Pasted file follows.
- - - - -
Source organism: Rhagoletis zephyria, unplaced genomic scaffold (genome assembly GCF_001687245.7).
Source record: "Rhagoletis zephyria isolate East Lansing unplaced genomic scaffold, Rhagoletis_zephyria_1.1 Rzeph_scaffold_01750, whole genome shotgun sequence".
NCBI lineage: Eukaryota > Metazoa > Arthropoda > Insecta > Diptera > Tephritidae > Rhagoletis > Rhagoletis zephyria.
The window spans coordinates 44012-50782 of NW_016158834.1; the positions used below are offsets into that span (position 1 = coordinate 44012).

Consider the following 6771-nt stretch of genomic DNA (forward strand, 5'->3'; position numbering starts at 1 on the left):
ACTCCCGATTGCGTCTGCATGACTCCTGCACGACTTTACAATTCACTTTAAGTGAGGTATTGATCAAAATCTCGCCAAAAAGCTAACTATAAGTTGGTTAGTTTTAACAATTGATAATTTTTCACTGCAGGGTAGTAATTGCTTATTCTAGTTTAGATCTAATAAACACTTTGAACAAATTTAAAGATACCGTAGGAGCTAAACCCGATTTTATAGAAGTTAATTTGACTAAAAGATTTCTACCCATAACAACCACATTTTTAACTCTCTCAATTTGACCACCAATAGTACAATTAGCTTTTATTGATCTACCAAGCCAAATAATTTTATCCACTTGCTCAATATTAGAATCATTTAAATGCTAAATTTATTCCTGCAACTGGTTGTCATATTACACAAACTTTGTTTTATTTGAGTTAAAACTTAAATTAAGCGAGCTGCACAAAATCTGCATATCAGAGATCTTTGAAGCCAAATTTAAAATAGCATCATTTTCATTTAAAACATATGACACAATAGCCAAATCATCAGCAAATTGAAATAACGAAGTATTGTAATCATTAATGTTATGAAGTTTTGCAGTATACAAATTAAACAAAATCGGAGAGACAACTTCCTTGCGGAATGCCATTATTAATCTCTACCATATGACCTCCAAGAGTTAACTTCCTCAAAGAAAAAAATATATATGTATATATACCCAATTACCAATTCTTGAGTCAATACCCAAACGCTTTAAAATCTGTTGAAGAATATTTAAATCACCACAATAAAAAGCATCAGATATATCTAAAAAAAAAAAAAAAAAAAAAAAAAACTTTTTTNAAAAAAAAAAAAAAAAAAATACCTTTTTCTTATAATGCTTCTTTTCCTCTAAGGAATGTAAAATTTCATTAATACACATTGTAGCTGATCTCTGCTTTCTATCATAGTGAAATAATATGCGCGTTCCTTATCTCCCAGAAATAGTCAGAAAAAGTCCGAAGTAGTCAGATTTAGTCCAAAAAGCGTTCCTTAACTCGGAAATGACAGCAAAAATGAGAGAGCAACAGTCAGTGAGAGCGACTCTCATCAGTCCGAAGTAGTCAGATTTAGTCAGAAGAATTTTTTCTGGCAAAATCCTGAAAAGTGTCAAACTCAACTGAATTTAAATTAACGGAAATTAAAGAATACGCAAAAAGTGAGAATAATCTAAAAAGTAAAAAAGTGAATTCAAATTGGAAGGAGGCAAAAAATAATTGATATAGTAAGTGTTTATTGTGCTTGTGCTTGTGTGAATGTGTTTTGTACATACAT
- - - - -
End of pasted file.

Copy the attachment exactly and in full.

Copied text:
Source organism: Rhagoletis zephyria, unplaced genomic scaffold (genome assembly GCF_001687245.7).
Source record: "Rhagoletis zephyria isolate East Lansing unplaced genomic scaffold, Rhagoletis_zephyria_1.1 Rzeph_scaffold_01750, whole genome shotgun sequence".
NCBI lineage: Eukaryota > Metazoa > Arthropoda > Insecta > Diptera > Tephritidae > Rhagoletis > Rhagoletis zephyria.
The window spans coordinates 44012-50782 of NW_016158834.1; the positions used below are offsets into that span (position 1 = coordinate 44012).

Consider the following 6771-nt stretch of genomic DNA (forward strand, 5'->3'; position numbering starts at 1 on the left):
ACTCCCGATTGCGTCTGCATGACTCCTGCACGACTTTACAATTCACTTTAAGTGAGGTATTGATCAAAATCTCGCCAAAAAGCTAACTATAAGTTGGTTAGTTTTAACAATTGATAATTTTTCACTGCAGGGTAGTAATTGCTTATTCTAGTTTAGATCTAATAAACACTTTGAACAAATTTAAAGATACCGTAGGAGCTAAACCCGATTTTATAGAAGTTAATTTGACTAAAAGATTTCTACCCATAACAACCACATTTTTAACTCTCTCAATTTGACCACCAATAGTACAATTAGCTTTTATTGATCTACCAAGCCAAATAATTTTATCCACTTGCTCAATATTAGAATCATTTAAATGCTAAATTTATTCCTGCAACTGGTTGTCATATTACACAAACTTTGTTTTATTTGAGTTAAAACTTAAATTAAGCGAGCTGCACAAAATCTGCATATCAGAGATCTTTGAAGCCAAATTTAAAATAGCATCATTTTCATTTAAAACATATGACACAATAGCCAAATCATCAGCAAATTGAAATAACGAAGTATTGTAATCATTAATGTTATGAAGTTTTGCAGTATACAAATTAAACAAAATCGGAGAGACAACTTCCTTGCGGAATGCCATTATTAATCTCTACCATATGACCTCCAAGAGTTAACTTCCTCAAAGAAAAAAATATATATGTATATATACCCAATTACCAATTCTTGAGTCAATACCCAAACGCTTTAAAATCTGTTGAAGAATATTTAAATCACCACAATAAAAAGCATCAGATATATCTAAAAAAAAAAAAAAAAAAAAAAAAAACTTTTTTNAAAAAAAAAAAAAAAAAAATACCTTTTTCTTATAATGCTTCTTTTCCTCTAAGGAATGTAAAATTTCATTAATACACATTGTAGCTGATCTCTGCTTTCTATCATAGTGAAATAATATGCGCGTTCCTTATCTCCCAGAAATAGTCAGAAAAAGTCCGAAGTAGTCAGATTTAGTCCAAAAAGCGTTCCTTAACTCGGAAATGACAGCAAAAATGAGAGAGCAACAGTCAGTGAGAGCGACTCTCATCAGTCCGAAGTAGTCAGATTTAGTCAGAAGAATTTTTTCTGGCAAAATCCTGAAAAGTGTCAAACTCAACTGAATTTAAATTAACGGAAATTAAAGAATACGCAAAAAGTGAGAATAATCTAAAAAGTAAAAAAGTGAATTCAAATTGGAAGGAGGCAAAAAATAATTGATATAGTAAGTGTTTATTGTGCTTGTGCTTGTGTGAATGTGTTTTGTACATACAT